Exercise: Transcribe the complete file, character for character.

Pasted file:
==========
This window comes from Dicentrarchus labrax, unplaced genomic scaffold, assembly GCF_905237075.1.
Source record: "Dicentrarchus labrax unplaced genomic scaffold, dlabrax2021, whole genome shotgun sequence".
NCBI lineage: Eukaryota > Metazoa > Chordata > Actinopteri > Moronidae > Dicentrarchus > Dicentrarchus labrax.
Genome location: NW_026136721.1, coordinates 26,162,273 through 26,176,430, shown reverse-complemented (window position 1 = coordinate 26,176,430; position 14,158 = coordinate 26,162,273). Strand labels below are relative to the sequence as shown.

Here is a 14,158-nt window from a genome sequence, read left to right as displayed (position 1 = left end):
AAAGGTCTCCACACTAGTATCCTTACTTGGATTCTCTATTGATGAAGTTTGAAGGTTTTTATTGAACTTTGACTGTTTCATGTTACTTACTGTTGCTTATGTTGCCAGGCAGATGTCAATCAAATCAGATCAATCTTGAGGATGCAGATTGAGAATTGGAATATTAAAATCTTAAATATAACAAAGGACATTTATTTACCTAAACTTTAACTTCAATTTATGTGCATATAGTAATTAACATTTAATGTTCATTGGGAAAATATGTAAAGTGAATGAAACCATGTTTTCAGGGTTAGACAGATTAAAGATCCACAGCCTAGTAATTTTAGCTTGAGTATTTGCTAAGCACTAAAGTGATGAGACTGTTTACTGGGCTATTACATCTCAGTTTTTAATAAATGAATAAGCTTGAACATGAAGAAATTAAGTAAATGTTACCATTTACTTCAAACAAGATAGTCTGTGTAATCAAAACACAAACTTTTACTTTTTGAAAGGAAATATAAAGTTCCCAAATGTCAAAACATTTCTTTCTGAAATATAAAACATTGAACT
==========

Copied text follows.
This window comes from Dicentrarchus labrax, unplaced genomic scaffold, assembly GCF_905237075.1.
Source record: "Dicentrarchus labrax unplaced genomic scaffold, dlabrax2021, whole genome shotgun sequence".
NCBI lineage: Eukaryota > Metazoa > Chordata > Actinopteri > Moronidae > Dicentrarchus > Dicentrarchus labrax.
Genome location: NW_026136721.1, coordinates 26,162,273 through 26,176,430, shown reverse-complemented (window position 1 = coordinate 26,176,430; position 14,158 = coordinate 26,162,273). Strand labels below are relative to the sequence as shown.

Here is a 14,158-nt window from a genome sequence, read left to right as displayed (position 1 = left end):
AAAGGTCTCCACACTAGTATCCTTACTTGGATTCTCTATTGATGAAGTTTGAAGGTTTTTATTGAACTTTGACTGTTTCATGTTACTTACTGTTGCTTATGTTGCCAGGCAGATGTCAATCAAATCAGATCAATCTTGAGGATGCAGATTGAGAATTGGAATATTAAAATCTTAAATATAACAAAGGACATTTATTTACCTAAACTTTAACTTCAATTTATGTGCATATAGTAATTAACATTTAATGTTCATTGGGAAAATATGTAAAGTGAATGAAACCATGTTTTCAGGGTTAGACAGATTAAAGATCCACAGCCTAGTAATTTTAGCTTGAGTATTTGCTAAGCACTAAAGTGATGAGACTGTTTACTGGGCTATTACATCTCAGTTTTTAATAAATGAATAAGCTTGAACATGAAGAAATTAAGTAAATGTTACCATTTACTTCAAACAAGATAGTCTGTGTAATCAAAACACAAACTTTTACTTTTTGAAAGGAAATATAAAGTTCCCAAATGTCAAAACATTTCTTTCTGAAATATAAAACATTGAACT